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Don’t Buy a Fitness Tracker for Your Kid

They do more harm than good, research shows

Angela Lashbrook
OneZero
Published in
7 min readNov 27, 2019

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Credit: Annie Otzen/Getty Images

UUNICEF, the United Nations agency devoted to delivering aid to kids around the world, now makes a fitness tracker for American children. Called the “Kid Power Band,” the smart bracelet petitions kids to get active with an unconventional incentive: If they complete enough steps in one day, UNICEF will deliver a food packet to a hungry child in need. “The more kids move with the Kid Power Band, the more lives they save!” the product page declares.

Apparently it needs to be said: Compelling children to exercise by holding the lives of other kids over their heads is magnificently problematic. Children shouldn’t be held responsible for the lives of other children. But it’s also problematic for another, less obvious reason: A punitive or even rewards-based system to encourage young people to move more won’t be effective in the mid or long term, and could cause or worsen obsessive thoughts and behaviors in some kids.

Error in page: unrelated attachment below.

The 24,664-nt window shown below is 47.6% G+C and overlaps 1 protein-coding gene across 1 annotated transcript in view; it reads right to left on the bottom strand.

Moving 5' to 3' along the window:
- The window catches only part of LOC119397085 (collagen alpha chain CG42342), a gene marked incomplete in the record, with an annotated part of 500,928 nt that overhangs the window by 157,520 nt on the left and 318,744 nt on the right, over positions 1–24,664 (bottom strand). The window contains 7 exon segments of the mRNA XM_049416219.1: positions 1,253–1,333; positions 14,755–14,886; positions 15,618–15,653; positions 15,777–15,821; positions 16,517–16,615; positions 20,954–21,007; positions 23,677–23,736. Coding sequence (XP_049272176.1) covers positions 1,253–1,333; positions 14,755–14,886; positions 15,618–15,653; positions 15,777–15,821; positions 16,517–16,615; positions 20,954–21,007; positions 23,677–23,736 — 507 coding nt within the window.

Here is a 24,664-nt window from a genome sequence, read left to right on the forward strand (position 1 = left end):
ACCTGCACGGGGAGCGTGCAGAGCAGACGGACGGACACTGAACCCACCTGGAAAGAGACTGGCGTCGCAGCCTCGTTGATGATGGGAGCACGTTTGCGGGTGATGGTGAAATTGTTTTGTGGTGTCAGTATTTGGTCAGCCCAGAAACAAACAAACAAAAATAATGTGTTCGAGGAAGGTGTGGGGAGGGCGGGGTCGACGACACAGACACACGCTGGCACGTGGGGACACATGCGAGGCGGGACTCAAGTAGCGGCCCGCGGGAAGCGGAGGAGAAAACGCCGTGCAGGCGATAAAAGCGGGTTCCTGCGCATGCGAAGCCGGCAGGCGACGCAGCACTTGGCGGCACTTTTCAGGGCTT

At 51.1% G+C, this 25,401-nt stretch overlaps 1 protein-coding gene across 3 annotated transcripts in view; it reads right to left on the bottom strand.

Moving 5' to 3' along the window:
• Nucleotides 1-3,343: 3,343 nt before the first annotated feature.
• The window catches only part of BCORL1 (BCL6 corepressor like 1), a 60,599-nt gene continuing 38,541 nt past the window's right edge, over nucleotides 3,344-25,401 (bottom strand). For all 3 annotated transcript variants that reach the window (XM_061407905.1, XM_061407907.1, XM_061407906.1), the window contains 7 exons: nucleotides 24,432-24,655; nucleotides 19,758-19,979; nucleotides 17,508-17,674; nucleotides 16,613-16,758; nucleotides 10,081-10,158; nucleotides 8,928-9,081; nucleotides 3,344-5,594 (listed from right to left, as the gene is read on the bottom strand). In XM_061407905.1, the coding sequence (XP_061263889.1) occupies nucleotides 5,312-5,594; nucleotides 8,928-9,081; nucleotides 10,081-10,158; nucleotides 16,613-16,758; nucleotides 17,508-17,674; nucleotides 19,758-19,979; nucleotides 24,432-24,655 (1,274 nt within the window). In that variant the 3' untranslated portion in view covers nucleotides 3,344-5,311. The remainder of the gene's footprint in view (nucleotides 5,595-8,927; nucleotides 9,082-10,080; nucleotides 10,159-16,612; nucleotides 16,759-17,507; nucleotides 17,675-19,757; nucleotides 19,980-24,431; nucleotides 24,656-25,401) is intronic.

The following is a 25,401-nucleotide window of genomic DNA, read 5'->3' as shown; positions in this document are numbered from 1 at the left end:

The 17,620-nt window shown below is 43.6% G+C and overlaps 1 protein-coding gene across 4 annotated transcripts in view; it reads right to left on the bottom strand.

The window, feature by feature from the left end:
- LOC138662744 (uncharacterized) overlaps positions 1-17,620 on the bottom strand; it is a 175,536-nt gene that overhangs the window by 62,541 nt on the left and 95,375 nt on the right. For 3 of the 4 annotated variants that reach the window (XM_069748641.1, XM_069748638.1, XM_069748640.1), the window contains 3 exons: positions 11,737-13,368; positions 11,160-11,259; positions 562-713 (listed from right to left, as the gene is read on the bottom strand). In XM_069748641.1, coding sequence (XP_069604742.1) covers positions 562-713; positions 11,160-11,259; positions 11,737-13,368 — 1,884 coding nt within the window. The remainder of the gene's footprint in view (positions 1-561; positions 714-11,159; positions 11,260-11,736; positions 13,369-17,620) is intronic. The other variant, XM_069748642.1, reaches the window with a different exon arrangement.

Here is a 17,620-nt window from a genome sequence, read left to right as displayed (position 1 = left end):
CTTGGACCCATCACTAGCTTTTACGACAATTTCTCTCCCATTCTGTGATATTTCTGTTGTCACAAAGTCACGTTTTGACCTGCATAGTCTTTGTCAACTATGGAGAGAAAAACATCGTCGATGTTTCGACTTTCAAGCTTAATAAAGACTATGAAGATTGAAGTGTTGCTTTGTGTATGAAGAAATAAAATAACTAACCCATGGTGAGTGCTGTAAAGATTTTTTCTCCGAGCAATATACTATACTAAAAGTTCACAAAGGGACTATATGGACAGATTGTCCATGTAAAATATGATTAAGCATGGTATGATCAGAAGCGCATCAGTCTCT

Which is to say, while a Fitbit or other fitness tracker is a tempting stocking stuffer for your kid, save your money or spend it on a better activity-focused gift.

About a quarter of Americans use a fitness wearable, such as a FitBit or an Apple Watch, at least once a month, according to a 2019 report from the market research firm eMarketer. In contrast, adoption by children and teens is low, with about 3.8 million owning a wearable device. Yet interest appears to be growing, in part because of increasing concerns about obesity. Garmin released the Vivofit Jr., its first kid-centric wearable, in 2016, while Fitbit debuted the Ace in 2018. “According to the World Health Organization, childhood obesity rates are on the rise, with two out of three kids inactive every day… [parents] are concerned about their child’s weight, the food they eat, and their activity levels, as well as the rising trend of childhood obesity,” Fitbit wrote in its press release for the Ace, before saying that Fitbit created the Ace “to address this challenge.”

“Fitness trackers are unlikely to lead to long-term changes in health behaviors.”

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Angela Lashbrook
OneZero

I’m a columnist for OneZero, where I write about the intersection of health & tech. Also seen at Elemental, The Atlantic, VICE, and Vox. Brooklyn, NY.